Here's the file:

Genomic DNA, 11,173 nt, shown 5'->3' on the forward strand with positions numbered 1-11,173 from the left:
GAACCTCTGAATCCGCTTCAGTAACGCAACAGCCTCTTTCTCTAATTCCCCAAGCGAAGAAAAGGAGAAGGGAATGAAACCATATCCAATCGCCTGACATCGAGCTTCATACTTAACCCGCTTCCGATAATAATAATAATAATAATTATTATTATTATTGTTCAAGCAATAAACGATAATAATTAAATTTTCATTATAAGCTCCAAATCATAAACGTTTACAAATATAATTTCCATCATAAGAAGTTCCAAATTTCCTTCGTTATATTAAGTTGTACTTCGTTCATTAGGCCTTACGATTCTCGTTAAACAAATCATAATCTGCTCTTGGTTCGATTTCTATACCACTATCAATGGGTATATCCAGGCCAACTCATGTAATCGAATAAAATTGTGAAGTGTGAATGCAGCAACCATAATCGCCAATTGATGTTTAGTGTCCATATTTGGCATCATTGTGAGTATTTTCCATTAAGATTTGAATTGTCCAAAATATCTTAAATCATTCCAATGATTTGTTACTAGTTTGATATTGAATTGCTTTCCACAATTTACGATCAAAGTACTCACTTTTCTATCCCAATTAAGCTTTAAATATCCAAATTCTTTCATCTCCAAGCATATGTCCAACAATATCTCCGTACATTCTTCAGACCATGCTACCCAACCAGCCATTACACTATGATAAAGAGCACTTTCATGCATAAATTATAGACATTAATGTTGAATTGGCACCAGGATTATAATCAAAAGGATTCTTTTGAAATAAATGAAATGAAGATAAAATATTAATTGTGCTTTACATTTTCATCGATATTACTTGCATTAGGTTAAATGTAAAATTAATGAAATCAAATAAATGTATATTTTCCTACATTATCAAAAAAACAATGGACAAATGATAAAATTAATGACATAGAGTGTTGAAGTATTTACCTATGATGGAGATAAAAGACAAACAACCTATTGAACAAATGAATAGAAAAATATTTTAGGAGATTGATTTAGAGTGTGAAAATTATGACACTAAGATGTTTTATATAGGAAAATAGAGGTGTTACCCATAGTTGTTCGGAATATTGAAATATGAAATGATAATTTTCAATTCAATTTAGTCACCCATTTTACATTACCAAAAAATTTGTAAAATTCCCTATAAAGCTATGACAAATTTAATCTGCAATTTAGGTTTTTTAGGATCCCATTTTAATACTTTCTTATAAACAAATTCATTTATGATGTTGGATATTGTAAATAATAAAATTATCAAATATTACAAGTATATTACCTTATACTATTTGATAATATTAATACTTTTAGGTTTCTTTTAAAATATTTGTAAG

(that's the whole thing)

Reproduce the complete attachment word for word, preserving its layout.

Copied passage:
Genomic DNA, 11,173 nt, shown 5'->3' on the forward strand with positions numbered 1-11,173 from the left:
GAACCTCTGAATCCGCTTCAGTAACGCAACAGCCTCTTTCTCTAATTCCCCAAGCGAAGAAAAGGAGAAGGGAATGAAACCATATCCAATCGCCTGACATCGAGCTTCATACTTAACCCGCTTCCGATAATAATAATAATAATAATTATTATTATTATTGTTCAAGCAATAAACGATAATAATTAAATTTTCATTATAAGCTCCAAATCATAAACGTTTACAAATATAATTTCCATCATAAGAAGTTCCAAATTTCCTTCGTTATATTAAGTTGTACTTCGTTCATTAGGCCTTACGATTCTCGTTAAACAAATCATAATCTGCTCTTGGTTCGATTTCTATACCACTATCAATGGGTATATCCAGGCCAACTCATGTAATCGAATAAAATTGTGAAGTGTGAATGCAGCAACCATAATCGCCAATTGATGTTTAGTGTCCATATTTGGCATCATTGTGAGTATTTTCCATTAAGATTTGAATTGTCCAAAATATCTTAAATCATTCCAATGATTTGTTACTAGTTTGATATTGAATTGCTTTCCACAATTTACGATCAAAGTACTCACTTTTCTATCCCAATTAAGCTTTAAATATCCAAATTCTTTCATCTCCAAGCATATGTCCAACAATATCTCCGTACATTCTTCAGACCATGCTACCCAACCAGCCATTACACTATGATAAAGAGCACTTTCATGCATAAATTATAGACATTAATGTTGAATTGGCACCAGGATTATAATCAAAAGGATTCTTTTGAAATAAATGAAATGAAGATAAAATATTAATTGTGCTTTACATTTTCATCGATATTACTTGCATTAGGTTAAATGTAAAATTAATGAAATCAAATAAATGTATATTTTCCTACATTATCAAAAAAACAATGGACAAATGATAAAATTAATGACATAGAGTGTTGAAGTATTTACCTATGATGGAGATAAAAGACAAACAACCTATTGAACAAATGAATAGAAAAATATTTTAGGAGATTGATTTAGAGTGTGAAAATTATGACACTAAGATGTTTTATATAGGAAAATAGAGGTGTTACCCATAGTTGTTCGGAATATTGAAATATGAAATGATAATTTTCAATTCAATTTAGTCACCCATTTTACATTACCAAAAAATTTGTAAAATTCCCTATAAAGCTATGACAAATTTAATCTGCAATTTAGGTTTTTTAGGATCCCATTTTAATACTTTCTTATAAACAAATTCATTTATGATGTTGGATATTGTAAATAATAAAATTATCAAATATTACAAGTATATTACCTTATACTATTTGATAATATTAATACTTTTAGGTTTCTTTTAAAATATTTGTAAG